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Hard Copy 

It wasn't easy getting the poop on publishing's top dog.

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By Kari Lydersen

Si Newhouse isn't the sort of person you'd want as an enemy. While researching her biography of the billionaire publisher, Carol Felsenthal wrote to over a hundred of Newhouse's employees and associates to request interviews. She received only one reply, her own letter sent back with a message scrawled in the margin: "I can't talk."

Newhouse's influence over the publishing industry seemed overwhelming. Anyone worth interviewing either worked for, hoped to work for, or was involved with someone who worked for Newhouse's Advance Publications empire, which included 26 local newspapers, the New Yorker, the slick magazines published by Conde Nast, and numerous subsidiaries of Random House. (Newhouse bought Random House in 1980 for $65 million, and sold it in March to the German giant Bertelsmann AG for $1.4 billion.) The very theme of Felsenthal's book--the clubbiness of the publishing monopolies--guaranteed a wall of silence around the neurotic, reclusive, status-hungry media titan.

"It's terribly incestuous and all about people covering their backs," says Felsenthal. "It's about journalists as careerists--if I say this about this person, how will that affect my career? In the '20s and '30s journalism wasn't a profession--journalists were drunkards and gamblers with no ethics and a brown bag of liquor in the desk drawer. Now it's trained people from Ivy League schools." When Tina Brown resigned as editor of the New Yorker, Felsenthal decided to add a chapter to her book, and writing it was an education in itself. "I gathered all the press coverage the day after Tina resigned," she recalls, "and you could see right away which journalists wanted to work for Tina Brown in the future. Then a few days later it was obvious who wanted to work for [Brown's successor] David Remnick, with these glowing puff pieces on him. It turned my stomach."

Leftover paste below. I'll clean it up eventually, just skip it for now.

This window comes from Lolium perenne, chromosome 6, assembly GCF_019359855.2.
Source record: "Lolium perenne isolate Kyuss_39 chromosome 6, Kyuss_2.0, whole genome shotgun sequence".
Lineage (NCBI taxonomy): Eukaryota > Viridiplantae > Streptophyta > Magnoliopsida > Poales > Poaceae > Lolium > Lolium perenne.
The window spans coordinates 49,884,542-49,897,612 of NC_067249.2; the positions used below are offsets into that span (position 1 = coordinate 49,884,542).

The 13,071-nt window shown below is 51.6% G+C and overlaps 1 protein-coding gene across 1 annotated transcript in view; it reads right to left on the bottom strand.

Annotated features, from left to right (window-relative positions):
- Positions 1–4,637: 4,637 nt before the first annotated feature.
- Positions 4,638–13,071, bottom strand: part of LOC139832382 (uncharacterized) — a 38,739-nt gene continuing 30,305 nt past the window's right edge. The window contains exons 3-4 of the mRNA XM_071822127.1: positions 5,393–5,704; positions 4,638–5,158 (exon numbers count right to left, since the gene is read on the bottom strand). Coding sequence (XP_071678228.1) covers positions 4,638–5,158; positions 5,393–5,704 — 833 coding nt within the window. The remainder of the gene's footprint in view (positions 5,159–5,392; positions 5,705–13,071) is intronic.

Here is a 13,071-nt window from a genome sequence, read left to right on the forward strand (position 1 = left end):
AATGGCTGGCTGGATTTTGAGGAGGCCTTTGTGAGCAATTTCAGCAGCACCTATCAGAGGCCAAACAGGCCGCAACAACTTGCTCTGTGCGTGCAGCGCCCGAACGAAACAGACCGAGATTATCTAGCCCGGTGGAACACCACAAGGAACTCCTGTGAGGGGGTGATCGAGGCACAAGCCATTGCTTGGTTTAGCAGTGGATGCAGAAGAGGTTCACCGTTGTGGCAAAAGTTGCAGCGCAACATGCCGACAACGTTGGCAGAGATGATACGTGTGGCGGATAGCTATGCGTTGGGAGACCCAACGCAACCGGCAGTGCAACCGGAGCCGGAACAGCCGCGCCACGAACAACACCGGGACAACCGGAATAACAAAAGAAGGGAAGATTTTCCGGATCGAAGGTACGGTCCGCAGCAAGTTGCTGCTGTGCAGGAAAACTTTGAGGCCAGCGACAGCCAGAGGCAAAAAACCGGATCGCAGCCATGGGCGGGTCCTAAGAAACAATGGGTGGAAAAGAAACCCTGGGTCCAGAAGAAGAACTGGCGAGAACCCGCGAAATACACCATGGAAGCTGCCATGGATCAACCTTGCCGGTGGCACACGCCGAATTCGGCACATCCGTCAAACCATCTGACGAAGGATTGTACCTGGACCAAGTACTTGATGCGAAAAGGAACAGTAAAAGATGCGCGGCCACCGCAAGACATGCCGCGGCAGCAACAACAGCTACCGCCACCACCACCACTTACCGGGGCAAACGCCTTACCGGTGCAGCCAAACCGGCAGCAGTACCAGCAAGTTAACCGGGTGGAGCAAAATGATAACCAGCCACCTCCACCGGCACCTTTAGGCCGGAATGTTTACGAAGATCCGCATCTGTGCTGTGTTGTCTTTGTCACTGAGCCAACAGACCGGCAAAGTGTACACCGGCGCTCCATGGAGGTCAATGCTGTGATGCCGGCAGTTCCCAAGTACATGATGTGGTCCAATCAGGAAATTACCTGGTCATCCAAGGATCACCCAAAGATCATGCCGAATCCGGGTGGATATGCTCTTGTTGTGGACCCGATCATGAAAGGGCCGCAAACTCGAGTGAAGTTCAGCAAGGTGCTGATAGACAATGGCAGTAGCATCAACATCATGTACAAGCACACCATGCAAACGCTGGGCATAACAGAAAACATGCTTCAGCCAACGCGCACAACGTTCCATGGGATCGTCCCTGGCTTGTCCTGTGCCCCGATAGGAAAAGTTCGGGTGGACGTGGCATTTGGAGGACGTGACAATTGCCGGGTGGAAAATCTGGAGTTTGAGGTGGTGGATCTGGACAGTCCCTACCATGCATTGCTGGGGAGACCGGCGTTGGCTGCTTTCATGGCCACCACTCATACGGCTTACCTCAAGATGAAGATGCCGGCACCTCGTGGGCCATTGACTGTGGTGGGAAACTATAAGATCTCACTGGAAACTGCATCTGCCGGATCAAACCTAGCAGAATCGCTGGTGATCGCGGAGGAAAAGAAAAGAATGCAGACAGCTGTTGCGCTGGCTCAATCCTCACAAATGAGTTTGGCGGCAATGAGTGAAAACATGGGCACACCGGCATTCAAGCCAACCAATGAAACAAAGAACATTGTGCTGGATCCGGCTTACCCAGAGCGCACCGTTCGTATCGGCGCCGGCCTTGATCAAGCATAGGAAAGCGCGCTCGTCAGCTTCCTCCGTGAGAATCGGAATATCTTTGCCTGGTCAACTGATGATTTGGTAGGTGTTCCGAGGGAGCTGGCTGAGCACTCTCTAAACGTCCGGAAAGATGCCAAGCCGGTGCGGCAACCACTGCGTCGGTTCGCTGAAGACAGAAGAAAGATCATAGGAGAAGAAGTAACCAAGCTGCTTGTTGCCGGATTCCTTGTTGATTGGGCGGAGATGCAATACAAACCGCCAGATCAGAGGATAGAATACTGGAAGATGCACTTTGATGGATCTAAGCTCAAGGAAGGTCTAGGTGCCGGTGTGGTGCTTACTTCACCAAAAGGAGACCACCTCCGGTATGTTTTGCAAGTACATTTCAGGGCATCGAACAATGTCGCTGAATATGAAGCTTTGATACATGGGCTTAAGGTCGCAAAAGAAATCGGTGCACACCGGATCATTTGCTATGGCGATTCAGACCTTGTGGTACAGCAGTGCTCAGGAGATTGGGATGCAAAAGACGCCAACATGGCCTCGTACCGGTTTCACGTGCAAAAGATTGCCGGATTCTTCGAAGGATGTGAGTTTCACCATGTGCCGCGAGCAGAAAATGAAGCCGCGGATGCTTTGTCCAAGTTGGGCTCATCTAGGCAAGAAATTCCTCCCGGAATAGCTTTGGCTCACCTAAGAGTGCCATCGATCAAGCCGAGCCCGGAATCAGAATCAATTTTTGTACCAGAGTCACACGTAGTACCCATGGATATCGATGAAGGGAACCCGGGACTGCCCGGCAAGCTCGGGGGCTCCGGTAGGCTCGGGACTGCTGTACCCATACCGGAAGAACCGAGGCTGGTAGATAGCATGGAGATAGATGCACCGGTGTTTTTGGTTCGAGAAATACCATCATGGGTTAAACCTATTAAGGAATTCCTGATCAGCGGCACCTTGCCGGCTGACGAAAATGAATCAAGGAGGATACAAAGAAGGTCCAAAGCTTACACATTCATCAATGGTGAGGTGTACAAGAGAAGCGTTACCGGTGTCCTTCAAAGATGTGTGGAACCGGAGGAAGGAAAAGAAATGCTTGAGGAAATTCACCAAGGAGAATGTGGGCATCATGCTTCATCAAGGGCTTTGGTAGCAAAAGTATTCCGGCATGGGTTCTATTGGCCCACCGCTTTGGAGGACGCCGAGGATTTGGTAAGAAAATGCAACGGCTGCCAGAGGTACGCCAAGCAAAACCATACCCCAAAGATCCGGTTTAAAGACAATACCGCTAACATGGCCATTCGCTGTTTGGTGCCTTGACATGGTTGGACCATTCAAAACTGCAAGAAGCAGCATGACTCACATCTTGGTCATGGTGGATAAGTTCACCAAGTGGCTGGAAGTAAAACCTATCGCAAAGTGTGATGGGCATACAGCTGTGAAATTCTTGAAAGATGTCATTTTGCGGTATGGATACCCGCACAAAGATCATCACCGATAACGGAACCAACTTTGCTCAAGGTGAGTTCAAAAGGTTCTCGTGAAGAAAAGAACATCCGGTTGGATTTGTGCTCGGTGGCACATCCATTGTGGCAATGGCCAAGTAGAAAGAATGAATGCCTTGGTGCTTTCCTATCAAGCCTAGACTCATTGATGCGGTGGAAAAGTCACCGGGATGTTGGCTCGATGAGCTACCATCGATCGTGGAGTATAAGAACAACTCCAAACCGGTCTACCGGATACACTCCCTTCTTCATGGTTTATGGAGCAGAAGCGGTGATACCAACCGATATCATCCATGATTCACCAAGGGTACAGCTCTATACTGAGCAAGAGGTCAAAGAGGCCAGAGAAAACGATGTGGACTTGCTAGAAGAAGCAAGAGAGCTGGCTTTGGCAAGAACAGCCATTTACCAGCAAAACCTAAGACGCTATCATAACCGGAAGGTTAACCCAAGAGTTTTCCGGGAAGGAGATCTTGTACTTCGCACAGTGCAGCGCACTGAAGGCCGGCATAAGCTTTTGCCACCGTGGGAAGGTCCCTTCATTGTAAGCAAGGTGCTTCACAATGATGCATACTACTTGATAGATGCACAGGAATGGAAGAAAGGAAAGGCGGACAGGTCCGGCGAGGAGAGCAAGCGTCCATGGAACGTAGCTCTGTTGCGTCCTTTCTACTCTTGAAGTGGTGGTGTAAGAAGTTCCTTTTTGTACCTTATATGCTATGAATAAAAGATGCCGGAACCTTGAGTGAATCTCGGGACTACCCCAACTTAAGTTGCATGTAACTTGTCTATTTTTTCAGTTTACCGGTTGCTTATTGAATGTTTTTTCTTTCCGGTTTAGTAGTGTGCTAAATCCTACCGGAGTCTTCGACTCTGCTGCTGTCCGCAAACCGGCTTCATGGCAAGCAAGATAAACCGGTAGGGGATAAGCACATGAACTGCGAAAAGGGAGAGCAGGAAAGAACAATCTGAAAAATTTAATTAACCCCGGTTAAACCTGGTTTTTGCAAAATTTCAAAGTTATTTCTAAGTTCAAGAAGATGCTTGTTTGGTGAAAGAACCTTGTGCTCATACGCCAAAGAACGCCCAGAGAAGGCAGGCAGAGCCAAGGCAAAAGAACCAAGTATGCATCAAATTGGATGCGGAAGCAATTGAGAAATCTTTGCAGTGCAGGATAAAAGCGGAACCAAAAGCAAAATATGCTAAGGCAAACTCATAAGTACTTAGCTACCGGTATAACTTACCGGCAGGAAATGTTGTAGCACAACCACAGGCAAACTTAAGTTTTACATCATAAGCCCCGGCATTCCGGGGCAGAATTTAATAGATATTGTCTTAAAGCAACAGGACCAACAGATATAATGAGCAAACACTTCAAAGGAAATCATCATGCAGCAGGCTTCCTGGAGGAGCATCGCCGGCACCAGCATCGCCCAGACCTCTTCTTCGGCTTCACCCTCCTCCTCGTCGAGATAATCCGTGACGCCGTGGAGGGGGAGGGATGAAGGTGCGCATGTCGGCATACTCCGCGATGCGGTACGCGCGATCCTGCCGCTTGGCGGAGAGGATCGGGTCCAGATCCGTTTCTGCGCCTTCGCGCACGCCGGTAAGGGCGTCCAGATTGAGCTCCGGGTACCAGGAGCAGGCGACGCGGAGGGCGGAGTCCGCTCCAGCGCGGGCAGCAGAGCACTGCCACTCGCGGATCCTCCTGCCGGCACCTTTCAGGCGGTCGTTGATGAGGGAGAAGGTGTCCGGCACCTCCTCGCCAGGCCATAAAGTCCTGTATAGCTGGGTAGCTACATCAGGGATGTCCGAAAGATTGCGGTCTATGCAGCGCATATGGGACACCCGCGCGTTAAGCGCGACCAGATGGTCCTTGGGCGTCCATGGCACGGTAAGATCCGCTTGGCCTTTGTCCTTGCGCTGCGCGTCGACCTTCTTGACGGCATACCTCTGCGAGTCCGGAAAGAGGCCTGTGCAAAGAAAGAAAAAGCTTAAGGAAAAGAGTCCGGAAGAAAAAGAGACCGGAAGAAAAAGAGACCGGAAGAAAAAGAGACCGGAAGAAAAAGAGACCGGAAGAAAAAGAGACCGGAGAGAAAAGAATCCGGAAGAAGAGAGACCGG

In this kind of environment a person like Newhouse wields enormous power. When angry or hurt or threatened, says Felsenthal, Newhouse will lash out by firing someone, usually in "the cruelest way possible," letting him read the news in gossip columns or hear it on TV. Grace Mirabella, the former editor of Vogue, didn't learn of her replacement by the stylish Anna Wintour until a friend heard the news on television. And according to Felsenthal, when Newhouse wanted to get rid of Glamour editor Ruth Whitney after more than 30 years, he selected her successor behind closed doors before telling Whitney she was retiring. "She was an excellent, highly competent editor who had turned Glamour into the most successful Conde Nast magazine, its cash cow," Felsenthal said. "But she wasn't a particularly glamorous woman--she wasn't Si's type."

Felsenthal considers the Newhouse empire a perfect illustration of how the publishing media have been corrupted. Si's father, Sam Newhouse, amassed his wealth by buying daily newspapers and driving their competition out of business. Even now, says Felsenthal, these papers are the lifeblood of Advance Publications: "For the most part these are mediocre papers which you wouldn't give a second thought to. But they're money machines. Sam made his fortune on monopoly papers--the magazines are just ephemeral." Newhouse claimed he bought Conde Nast as an anniversary present for his wife Mitzi, who coveted ownership of Vogue. Now Si, and his younger brother and partner, Donald Newhouse, own a formidable array of newspapers and magazines, including the Cleveland Plain Dealer, the Newark Star-Ledger, the New Orleans Times-Picayune, Vogue, Glamour, GQ, and the New Yorker. Their empire is valued at $9 billion.